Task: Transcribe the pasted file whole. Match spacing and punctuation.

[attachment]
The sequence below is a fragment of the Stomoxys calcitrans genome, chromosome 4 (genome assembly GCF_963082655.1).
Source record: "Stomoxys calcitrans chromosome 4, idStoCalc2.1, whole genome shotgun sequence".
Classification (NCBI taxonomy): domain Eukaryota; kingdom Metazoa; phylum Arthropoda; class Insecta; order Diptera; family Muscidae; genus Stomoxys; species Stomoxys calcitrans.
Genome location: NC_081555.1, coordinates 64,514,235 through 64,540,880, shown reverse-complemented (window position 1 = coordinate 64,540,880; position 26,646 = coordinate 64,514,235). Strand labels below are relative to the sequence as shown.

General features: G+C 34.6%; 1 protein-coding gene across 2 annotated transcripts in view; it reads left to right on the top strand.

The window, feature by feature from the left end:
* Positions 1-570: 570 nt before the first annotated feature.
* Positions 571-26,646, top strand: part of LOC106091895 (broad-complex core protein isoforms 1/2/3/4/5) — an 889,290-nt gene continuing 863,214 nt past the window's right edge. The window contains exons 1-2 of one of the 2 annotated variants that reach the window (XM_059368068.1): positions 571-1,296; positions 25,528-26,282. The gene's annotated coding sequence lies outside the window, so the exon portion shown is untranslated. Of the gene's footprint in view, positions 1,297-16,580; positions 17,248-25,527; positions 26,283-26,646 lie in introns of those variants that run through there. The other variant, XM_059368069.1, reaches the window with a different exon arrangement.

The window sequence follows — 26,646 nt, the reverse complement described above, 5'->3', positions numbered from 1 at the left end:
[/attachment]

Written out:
The sequence below is a fragment of the Stomoxys calcitrans genome, chromosome 4 (genome assembly GCF_963082655.1).
Source record: "Stomoxys calcitrans chromosome 4, idStoCalc2.1, whole genome shotgun sequence".
Classification (NCBI taxonomy): domain Eukaryota; kingdom Metazoa; phylum Arthropoda; class Insecta; order Diptera; family Muscidae; genus Stomoxys; species Stomoxys calcitrans.
Genome location: NC_081555.1, coordinates 64,514,235 through 64,540,880, shown reverse-complemented (window position 1 = coordinate 64,540,880; position 26,646 = coordinate 64,514,235). Strand labels below are relative to the sequence as shown.

General features: G+C 34.6%; 1 protein-coding gene across 2 annotated transcripts in view; it reads left to right on the top strand.

The window, feature by feature from the left end:
* Positions 1-570: 570 nt before the first annotated feature.
* Positions 571-26,646, top strand: part of LOC106091895 (broad-complex core protein isoforms 1/2/3/4/5) — an 889,290-nt gene continuing 863,214 nt past the window's right edge. The window contains exons 1-2 of one of the 2 annotated variants that reach the window (XM_059368068.1): positions 571-1,296; positions 25,528-26,282. The gene's annotated coding sequence lies outside the window, so the exon portion shown is untranslated. Of the gene's footprint in view, positions 1,297-16,580; positions 17,248-25,527; positions 26,283-26,646 lie in introns of those variants that run through there. The other variant, XM_059368069.1, reaches the window with a different exon arrangement.

The window sequence follows — 26,646 nt, the reverse complement described above, 5'->3', positions numbered from 1 at the left end: